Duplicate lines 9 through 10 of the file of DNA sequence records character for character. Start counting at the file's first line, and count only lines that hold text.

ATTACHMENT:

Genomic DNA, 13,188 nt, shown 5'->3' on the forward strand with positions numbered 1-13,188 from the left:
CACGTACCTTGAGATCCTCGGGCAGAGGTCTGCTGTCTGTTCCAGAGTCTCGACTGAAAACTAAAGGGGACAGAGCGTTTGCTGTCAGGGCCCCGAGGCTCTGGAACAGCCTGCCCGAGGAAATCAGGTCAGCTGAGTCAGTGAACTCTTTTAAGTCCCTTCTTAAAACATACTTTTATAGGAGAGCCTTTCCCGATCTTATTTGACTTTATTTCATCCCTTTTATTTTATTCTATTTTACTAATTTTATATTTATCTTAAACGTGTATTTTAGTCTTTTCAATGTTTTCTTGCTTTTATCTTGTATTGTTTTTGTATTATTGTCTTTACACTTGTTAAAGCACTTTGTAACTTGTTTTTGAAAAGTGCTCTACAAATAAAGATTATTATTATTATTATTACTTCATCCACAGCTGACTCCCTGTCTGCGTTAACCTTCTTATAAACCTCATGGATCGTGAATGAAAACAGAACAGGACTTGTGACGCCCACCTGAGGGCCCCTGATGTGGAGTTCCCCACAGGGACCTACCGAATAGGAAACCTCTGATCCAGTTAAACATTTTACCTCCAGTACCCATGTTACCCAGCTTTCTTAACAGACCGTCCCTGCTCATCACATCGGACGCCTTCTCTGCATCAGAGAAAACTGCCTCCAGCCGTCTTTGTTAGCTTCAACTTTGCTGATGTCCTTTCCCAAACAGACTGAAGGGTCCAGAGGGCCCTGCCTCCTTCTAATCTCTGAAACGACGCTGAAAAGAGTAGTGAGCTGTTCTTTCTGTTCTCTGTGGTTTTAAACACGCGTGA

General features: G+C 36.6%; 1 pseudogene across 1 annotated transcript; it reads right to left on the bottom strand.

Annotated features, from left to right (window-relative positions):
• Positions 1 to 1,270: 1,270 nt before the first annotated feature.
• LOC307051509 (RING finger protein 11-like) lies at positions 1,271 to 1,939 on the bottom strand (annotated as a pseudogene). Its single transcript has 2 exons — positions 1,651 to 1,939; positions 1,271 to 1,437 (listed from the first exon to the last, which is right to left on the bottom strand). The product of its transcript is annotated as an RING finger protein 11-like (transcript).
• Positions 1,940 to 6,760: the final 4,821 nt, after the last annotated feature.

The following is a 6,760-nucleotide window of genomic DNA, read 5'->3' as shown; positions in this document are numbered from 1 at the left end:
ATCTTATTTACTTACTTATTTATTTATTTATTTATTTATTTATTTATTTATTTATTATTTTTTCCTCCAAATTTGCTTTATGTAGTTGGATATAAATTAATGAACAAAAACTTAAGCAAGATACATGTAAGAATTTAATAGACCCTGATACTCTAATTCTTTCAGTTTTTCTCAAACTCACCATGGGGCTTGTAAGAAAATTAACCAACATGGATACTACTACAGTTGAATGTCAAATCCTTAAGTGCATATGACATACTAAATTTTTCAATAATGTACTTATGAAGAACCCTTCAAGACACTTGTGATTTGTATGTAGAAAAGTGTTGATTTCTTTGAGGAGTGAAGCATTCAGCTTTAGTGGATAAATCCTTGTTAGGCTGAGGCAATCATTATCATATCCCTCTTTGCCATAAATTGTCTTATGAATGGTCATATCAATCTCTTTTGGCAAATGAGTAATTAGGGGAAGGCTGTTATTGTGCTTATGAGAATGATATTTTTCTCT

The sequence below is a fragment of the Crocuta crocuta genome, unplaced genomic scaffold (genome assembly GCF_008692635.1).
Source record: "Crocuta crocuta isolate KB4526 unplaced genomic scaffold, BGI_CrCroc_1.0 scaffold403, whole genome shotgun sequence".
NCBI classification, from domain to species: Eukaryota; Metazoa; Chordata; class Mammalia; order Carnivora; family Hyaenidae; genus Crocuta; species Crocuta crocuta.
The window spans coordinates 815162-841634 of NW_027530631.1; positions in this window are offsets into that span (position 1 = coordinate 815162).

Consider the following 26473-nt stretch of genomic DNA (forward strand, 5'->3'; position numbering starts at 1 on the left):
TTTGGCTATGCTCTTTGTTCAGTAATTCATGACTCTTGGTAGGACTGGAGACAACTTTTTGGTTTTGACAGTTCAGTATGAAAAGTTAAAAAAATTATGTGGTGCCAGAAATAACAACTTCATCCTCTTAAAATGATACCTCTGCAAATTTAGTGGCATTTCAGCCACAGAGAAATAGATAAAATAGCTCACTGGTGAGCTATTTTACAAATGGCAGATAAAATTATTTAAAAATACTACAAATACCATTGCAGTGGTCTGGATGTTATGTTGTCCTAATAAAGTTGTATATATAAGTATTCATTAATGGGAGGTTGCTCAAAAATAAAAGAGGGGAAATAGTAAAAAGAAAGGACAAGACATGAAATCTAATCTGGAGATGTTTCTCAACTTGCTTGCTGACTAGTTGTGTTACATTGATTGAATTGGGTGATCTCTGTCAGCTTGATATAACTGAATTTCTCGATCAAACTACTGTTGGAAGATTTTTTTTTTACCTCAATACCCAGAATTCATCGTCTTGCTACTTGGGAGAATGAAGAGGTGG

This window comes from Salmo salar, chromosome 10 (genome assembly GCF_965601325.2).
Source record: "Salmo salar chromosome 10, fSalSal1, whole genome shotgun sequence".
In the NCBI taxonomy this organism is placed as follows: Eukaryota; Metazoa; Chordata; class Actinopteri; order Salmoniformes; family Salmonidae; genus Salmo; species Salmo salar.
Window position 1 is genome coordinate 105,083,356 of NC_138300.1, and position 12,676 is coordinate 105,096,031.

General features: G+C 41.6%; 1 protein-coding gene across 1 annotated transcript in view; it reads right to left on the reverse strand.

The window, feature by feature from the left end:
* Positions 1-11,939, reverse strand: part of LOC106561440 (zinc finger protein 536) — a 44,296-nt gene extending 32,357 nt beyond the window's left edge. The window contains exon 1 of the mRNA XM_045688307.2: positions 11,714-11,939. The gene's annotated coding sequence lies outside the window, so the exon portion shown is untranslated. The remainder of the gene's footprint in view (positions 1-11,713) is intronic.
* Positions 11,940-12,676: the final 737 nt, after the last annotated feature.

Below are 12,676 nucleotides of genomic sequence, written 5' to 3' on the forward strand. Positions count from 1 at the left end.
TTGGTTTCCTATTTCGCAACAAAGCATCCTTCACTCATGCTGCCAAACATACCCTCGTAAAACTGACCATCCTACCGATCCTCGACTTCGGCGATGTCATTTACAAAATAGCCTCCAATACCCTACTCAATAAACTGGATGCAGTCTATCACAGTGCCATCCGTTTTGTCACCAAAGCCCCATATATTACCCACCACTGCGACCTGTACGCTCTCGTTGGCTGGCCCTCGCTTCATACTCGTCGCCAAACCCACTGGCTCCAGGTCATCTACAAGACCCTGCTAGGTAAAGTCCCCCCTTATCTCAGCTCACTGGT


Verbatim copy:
ATCTTATTTACTTACTTATTTATTTATTTATTTATTTATTTATTTATTTATTTATTATTTTTTCCTCCAAATTTGCTTTATGTAGTTGGATATAAATTAATGAACAAAAACTTAAGCAAGATACATGTAAGAATTTAATAGACCCTGATACTCTAATTCTTTCAGTTTTTCTCAAACTCACCATGGGGCTTGTAAGAAAATTAACCAACATGGATACTACTACAGTTGAATGTCAAATCCTTAAGTGCATATGACATACTAAATTTTTCAATAATGTACTTATGAAGAACCCTTCAAGACACTTGTGATTTGTATGTAGAAAAGTGTTGATTTCTTTGAGGAGTGAAGCATTCAGCTTTAGTGGATAAATCCTTGTTAGGCTGAGGCAATCATTATCATATCCCTCTTTGCCATAAATTGTCTTATGAATGGTCATATCAATCTCTTTTGGCAAATGAGTAATTAGGGGAAGGCTGTTATTGTGCTTATGAGAATGATATTTTTCTCT

The sequence below is a fragment of the Crocuta crocuta genome, unplaced genomic scaffold (genome assembly GCF_008692635.1).